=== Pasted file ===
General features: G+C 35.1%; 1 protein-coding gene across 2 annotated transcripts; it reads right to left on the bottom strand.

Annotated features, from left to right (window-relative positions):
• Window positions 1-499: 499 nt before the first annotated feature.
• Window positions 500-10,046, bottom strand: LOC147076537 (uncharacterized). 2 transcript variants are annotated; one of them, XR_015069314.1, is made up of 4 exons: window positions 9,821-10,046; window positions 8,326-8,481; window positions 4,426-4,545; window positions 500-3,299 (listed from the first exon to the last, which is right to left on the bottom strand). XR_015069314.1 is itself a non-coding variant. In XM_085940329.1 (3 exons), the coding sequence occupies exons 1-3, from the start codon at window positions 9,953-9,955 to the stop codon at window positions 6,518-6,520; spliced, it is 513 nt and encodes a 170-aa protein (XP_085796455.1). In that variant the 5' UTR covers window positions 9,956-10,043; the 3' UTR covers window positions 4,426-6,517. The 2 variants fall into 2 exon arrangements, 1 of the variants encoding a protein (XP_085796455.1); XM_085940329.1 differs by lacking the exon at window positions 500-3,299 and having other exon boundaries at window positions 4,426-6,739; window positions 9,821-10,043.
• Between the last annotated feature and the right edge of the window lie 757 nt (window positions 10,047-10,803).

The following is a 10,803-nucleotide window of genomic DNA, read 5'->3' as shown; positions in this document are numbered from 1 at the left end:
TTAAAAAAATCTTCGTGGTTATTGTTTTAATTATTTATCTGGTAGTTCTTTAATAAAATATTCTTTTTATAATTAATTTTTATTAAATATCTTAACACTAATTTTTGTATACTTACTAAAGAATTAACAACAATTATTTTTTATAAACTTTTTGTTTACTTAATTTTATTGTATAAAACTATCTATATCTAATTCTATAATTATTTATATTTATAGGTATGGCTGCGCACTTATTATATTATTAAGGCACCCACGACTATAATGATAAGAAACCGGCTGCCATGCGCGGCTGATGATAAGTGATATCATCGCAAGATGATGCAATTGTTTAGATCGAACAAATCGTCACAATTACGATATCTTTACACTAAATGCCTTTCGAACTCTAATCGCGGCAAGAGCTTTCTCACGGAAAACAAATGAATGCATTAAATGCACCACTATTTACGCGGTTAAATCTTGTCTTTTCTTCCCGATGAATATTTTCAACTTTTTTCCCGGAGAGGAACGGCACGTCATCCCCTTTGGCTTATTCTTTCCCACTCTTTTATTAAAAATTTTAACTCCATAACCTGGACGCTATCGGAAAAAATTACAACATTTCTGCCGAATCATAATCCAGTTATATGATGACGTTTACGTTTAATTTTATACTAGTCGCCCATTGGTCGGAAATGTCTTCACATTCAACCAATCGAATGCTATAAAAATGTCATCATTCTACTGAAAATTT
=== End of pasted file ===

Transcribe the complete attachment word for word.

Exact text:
General features: G+C 35.1%; 1 protein-coding gene across 2 annotated transcripts; it reads right to left on the bottom strand.

Annotated features, from left to right (window-relative positions):
• Window positions 1-499: 499 nt before the first annotated feature.
• Window positions 500-10,046, bottom strand: LOC147076537 (uncharacterized). 2 transcript variants are annotated; one of them, XR_015069314.1, is made up of 4 exons: window positions 9,821-10,046; window positions 8,326-8,481; window positions 4,426-4,545; window positions 500-3,299 (listed from the first exon to the last, which is right to left on the bottom strand). XR_015069314.1 is itself a non-coding variant. In XM_085940329.1 (3 exons), the coding sequence occupies exons 1-3, from the start codon at window positions 9,953-9,955 to the stop codon at window positions 6,518-6,520; spliced, it is 513 nt and encodes a 170-aa protein (XP_085796455.1). In that variant the 5' UTR covers window positions 9,956-10,043; the 3' UTR covers window positions 4,426-6,517. The 2 variants fall into 2 exon arrangements, 1 of the variants encoding a protein (XP_085796455.1); XM_085940329.1 differs by lacking the exon at window positions 500-3,299 and having other exon boundaries at window positions 4,426-6,739; window positions 9,821-10,043.
• Between the last annotated feature and the right edge of the window lie 757 nt (window positions 10,047-10,803).

The following is a 10,803-nucleotide window of genomic DNA, read 5'->3' as shown; positions in this document are numbered from 1 at the left end:
TTAAAAAAATCTTCGTGGTTATTGTTTTAATTATTTATCTGGTAGTTCTTTAATAAAATATTCTTTTTATAATTAATTTTTATTAAATATCTTAACACTAATTTTTGTATACTTACTAAAGAATTAACAACAATTATTTTTTATAAACTTTTTGTTTACTTAATTTTATTGTATAAAACTATCTATATCTAATTCTATAATTATTTATATTTATAGGTATGGCTGCGCACTTATTATATTATTAAGGCACCCACGACTATAATGATAAGAAACCGGCTGCCATGCGCGGCTGATGATAAGTGATATCATCGCAAGATGATGCAATTGTTTAGATCGAACAAATCGTCACAATTACGATATCTTTACACTAAATGCCTTTCGAACTCTAATCGCGGCAAGAGCTTTCTCACGGAAAACAAATGAATGCATTAAATGCACCACTATTTACGCGGTTAAATCTTGTCTTTTCTTCCCGATGAATATTTTCAACTTTTTTCCCGGAGAGGAACGGCACGTCATCCCCTTTGGCTTATTCTTTCCCACTCTTTTATTAAAAATTTTAACTCCATAACCTGGACGCTATCGGAAAAAATTACAACATTTCTGCCGAATCATAATCCAGTTATATGATGACGTTTACGTTTAATTTTATACTAGTCGCCCATTGGTCGGAAATGTCTTCACATTCAACCAATCGAATGCTATAAAAATGTCATCATTCTACTGAAAATTT